“Since available land for new condo buildings is limited in Manhattan,” Malin adds, “the newest condominiums are likely to be found in up-and-coming and fringe neighborhoods on the far East and West Sides. In Queens and Brooklyn, we have seen a lot of new-construction condos being built in former industrial areas along the waterfront in Long Island City and Williamsburg, as well as in Downtown Brooklyn.”
Down Payment and Price
The cost can often drive the decision process for purchasing real estate, and condos offer attractive down payments, whereby, usually, only 10% of the purchase price is required. However, condos tend to have higher prices than co-ops.
Closing costs on a condo are higher than for a co-op. For details, we asked New York real estate attorney Adam Stone to compare the two. Here’s what he came up with. For a $1 million condo with an $800,000 mortgage, closing costs would be:
- Title insurance for the purchaser, $4,500
- Title insurance for the lender, $1,000
- Title searches, $700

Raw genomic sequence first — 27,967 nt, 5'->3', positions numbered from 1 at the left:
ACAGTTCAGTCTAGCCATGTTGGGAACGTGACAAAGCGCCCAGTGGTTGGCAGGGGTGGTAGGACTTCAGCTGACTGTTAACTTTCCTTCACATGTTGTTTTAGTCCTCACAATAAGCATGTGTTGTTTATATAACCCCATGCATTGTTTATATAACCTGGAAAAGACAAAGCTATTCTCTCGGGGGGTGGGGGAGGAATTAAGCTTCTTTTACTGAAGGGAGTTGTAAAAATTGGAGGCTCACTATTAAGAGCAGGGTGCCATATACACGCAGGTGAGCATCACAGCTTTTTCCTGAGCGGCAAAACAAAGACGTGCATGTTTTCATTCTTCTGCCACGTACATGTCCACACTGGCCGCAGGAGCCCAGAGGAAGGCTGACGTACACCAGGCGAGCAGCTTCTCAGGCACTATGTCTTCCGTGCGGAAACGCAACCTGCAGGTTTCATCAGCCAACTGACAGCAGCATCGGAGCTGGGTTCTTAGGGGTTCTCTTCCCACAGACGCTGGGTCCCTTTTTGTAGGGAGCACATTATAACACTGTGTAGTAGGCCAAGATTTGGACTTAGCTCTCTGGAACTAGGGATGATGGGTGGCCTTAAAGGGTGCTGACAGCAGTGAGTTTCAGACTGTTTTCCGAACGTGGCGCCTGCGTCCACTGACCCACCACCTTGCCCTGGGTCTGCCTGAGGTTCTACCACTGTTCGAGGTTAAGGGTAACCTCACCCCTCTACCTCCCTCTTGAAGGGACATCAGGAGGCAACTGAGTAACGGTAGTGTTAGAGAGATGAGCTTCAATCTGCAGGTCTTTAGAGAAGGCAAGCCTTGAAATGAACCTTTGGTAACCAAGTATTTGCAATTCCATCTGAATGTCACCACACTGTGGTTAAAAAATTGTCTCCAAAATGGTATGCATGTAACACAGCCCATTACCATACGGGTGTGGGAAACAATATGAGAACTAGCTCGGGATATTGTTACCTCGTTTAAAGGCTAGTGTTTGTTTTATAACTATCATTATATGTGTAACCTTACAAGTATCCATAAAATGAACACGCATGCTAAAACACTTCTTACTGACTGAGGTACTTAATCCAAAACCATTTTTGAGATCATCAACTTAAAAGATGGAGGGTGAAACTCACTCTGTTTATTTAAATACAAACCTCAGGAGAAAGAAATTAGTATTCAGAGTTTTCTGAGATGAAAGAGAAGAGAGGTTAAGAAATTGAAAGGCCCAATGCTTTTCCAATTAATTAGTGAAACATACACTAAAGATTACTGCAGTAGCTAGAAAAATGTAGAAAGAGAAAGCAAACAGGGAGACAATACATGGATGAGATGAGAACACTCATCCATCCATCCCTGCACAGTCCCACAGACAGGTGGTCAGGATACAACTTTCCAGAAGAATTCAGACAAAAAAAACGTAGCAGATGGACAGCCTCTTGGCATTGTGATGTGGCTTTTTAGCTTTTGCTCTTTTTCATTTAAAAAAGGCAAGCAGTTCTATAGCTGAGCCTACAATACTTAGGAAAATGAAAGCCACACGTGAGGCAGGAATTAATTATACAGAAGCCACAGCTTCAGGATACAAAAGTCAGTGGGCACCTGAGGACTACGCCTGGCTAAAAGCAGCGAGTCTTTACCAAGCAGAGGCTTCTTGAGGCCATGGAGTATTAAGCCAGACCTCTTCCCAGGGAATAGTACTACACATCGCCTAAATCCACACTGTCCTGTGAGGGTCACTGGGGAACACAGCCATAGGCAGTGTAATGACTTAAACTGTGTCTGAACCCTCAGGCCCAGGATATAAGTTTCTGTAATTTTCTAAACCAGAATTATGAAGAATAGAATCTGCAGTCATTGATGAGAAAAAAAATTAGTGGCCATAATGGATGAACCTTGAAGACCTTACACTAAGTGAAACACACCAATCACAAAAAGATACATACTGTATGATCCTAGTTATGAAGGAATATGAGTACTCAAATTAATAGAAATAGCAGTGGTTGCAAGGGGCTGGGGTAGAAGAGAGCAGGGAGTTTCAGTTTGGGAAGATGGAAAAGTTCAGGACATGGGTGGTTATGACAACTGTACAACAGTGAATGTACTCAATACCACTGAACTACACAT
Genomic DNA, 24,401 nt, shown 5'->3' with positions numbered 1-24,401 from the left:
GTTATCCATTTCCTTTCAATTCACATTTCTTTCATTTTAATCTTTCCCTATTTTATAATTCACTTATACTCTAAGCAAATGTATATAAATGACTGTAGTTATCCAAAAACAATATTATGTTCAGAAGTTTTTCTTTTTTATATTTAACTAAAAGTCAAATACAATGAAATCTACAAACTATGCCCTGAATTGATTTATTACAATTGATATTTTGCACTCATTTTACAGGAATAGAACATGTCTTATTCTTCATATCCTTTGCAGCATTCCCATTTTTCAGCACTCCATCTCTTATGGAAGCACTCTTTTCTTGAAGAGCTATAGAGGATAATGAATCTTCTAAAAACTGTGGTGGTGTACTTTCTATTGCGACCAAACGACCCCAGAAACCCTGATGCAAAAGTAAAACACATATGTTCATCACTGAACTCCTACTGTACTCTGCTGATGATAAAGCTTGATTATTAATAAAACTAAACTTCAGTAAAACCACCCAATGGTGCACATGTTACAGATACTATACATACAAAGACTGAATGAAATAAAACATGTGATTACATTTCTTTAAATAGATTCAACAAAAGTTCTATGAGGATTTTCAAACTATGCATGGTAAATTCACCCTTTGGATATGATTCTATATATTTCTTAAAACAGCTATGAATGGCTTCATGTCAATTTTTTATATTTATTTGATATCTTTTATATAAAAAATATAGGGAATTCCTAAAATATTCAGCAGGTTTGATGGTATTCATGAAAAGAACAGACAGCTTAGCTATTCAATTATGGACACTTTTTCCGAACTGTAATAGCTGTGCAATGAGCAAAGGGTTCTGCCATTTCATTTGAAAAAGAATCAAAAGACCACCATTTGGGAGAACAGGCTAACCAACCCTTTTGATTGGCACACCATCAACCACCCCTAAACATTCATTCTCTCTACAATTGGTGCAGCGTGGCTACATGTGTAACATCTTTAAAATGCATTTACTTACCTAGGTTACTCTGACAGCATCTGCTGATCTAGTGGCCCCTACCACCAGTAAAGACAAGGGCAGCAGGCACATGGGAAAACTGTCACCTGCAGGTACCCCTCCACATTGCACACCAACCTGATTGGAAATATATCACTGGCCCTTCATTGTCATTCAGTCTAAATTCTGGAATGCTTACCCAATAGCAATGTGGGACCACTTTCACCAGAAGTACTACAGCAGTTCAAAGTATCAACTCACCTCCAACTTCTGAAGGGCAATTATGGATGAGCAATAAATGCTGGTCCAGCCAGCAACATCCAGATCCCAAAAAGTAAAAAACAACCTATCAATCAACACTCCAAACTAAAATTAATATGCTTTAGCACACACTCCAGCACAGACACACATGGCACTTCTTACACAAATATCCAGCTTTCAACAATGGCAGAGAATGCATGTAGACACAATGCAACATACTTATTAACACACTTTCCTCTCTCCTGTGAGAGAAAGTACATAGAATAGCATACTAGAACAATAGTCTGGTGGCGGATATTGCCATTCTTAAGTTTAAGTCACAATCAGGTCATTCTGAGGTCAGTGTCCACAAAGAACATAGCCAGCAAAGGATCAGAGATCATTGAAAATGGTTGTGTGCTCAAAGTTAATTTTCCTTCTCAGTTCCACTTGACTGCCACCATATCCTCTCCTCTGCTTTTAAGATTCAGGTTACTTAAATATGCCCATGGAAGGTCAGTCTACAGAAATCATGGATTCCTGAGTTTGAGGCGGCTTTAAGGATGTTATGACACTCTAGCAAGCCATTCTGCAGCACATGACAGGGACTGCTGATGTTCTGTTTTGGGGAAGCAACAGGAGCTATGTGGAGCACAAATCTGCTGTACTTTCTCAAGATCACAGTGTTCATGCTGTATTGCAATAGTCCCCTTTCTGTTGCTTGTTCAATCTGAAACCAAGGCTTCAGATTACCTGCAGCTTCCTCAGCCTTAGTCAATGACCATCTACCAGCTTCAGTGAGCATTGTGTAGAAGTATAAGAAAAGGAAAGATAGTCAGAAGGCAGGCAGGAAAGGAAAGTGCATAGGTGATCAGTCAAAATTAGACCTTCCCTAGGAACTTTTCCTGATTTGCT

- Recording fees, $700
- New York State mansion tax, $10,000
- New York State mortgage recording tax, $15,370
- Grand total: $32,270 (without lender’s fees, which vary by lender)
For anyone wondering what the mansion tax is, Stone explains: “New York State has a transfer tax of 0.4% of the sales price, which is charged to the seller of any residential property. It also has a 1% purchaser’s transfer tax, also referred to as the 'mansion tax' because it only applies to residential properties priced at $1 million or more.”
Condo owners have a monthly bill called "common charges," which are used for the upkeep of the building—common areas, landscaping, payment of the staff, and often some of the utilities.
Condo owners write two checks each month (one for building upkeep, and one for property taxes) but often the condo owner’s combined total is lower than the co-op owner’s maintenance bill.
Condo boards tend to be less demanding than co-op boards. Co-ops have a more lengthy approval process, including an interview. The board of directors decides if a prospective buyer can purchase the co-op.
According to Warner M. Lewis of The Harkov Lewis Team at Halstead Property, “With a condo, a building can request a package on the buyer,” says Lewis, “but there is no interview, and the building only has the right of first refusal (i.e., either they have to approve it, or the condo has to buy it themselves) which means, when you have a signed contract unless something happens to the buyer (or the financing) the deal is as good as done.”